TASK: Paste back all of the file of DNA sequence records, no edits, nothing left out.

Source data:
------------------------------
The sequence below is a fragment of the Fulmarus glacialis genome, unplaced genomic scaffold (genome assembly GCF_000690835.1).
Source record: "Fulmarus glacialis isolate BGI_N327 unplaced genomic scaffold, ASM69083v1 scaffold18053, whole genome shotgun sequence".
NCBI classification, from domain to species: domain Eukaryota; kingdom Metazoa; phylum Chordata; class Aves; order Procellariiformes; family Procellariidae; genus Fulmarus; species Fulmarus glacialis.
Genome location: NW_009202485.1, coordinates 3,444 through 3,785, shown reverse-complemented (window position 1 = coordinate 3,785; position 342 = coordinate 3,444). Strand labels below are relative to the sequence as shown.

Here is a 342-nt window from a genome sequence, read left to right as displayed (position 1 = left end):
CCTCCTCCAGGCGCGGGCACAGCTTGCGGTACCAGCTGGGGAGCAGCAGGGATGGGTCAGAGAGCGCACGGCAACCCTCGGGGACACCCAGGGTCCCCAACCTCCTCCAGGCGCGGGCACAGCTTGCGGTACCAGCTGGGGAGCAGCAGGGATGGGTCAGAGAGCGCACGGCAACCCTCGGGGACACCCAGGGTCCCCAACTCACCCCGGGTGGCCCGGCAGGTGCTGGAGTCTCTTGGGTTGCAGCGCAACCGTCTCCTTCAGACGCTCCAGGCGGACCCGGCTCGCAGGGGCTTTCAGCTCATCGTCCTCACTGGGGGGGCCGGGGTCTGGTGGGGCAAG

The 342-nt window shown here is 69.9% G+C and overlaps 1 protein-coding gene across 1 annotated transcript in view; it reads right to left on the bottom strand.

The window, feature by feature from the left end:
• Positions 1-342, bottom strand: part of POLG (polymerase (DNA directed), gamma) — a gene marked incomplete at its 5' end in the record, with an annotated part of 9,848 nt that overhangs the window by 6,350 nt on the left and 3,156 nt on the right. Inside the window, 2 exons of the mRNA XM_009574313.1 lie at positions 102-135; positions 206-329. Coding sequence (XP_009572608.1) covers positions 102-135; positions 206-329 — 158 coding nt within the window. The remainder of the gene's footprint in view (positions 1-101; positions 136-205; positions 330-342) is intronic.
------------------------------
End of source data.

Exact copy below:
The sequence below is a fragment of the Fulmarus glacialis genome, unplaced genomic scaffold (genome assembly GCF_000690835.1).
Source record: "Fulmarus glacialis isolate BGI_N327 unplaced genomic scaffold, ASM69083v1 scaffold18053, whole genome shotgun sequence".
NCBI classification, from domain to species: domain Eukaryota; kingdom Metazoa; phylum Chordata; class Aves; order Procellariiformes; family Procellariidae; genus Fulmarus; species Fulmarus glacialis.
Genome location: NW_009202485.1, coordinates 3,444 through 3,785, shown reverse-complemented (window position 1 = coordinate 3,785; position 342 = coordinate 3,444). Strand labels below are relative to the sequence as shown.

Here is a 342-nt window from a genome sequence, read left to right as displayed (position 1 = left end):
CCTCCTCCAGGCGCGGGCACAGCTTGCGGTACCAGCTGGGGAGCAGCAGGGATGGGTCAGAGAGCGCACGGCAACCCTCGGGGACACCCAGGGTCCCCAACCTCCTCCAGGCGCGGGCACAGCTTGCGGTACCAGCTGGGGAGCAGCAGGGATGGGTCAGAGAGCGCACGGCAACCCTCGGGGACACCCAGGGTCCCCAACTCACCCCGGGTGGCCCGGCAGGTGCTGGAGTCTCTTGGGTTGCAGCGCAACCGTCTCCTTCAGACGCTCCAGGCGGACCCGGCTCGCAGGGGCTTTCAGCTCATCGTCCTCACTGGGGGGGCCGGGGTCTGGTGGGGCAAG

The 342-nt window shown here is 69.9% G+C and overlaps 1 protein-coding gene across 1 annotated transcript in view; it reads right to left on the bottom strand.

The window, feature by feature from the left end:
• Positions 1-342, bottom strand: part of POLG (polymerase (DNA directed), gamma) — a gene marked incomplete at its 5' end in the record, with an annotated part of 9,848 nt that overhangs the window by 6,350 nt on the left and 3,156 nt on the right. Inside the window, 2 exons of the mRNA XM_009574313.1 lie at positions 102-135; positions 206-329. Coding sequence (XP_009572608.1) covers positions 102-135; positions 206-329 — 158 coding nt within the window. The remainder of the gene's footprint in view (positions 1-101; positions 136-205; positions 330-342) is intronic.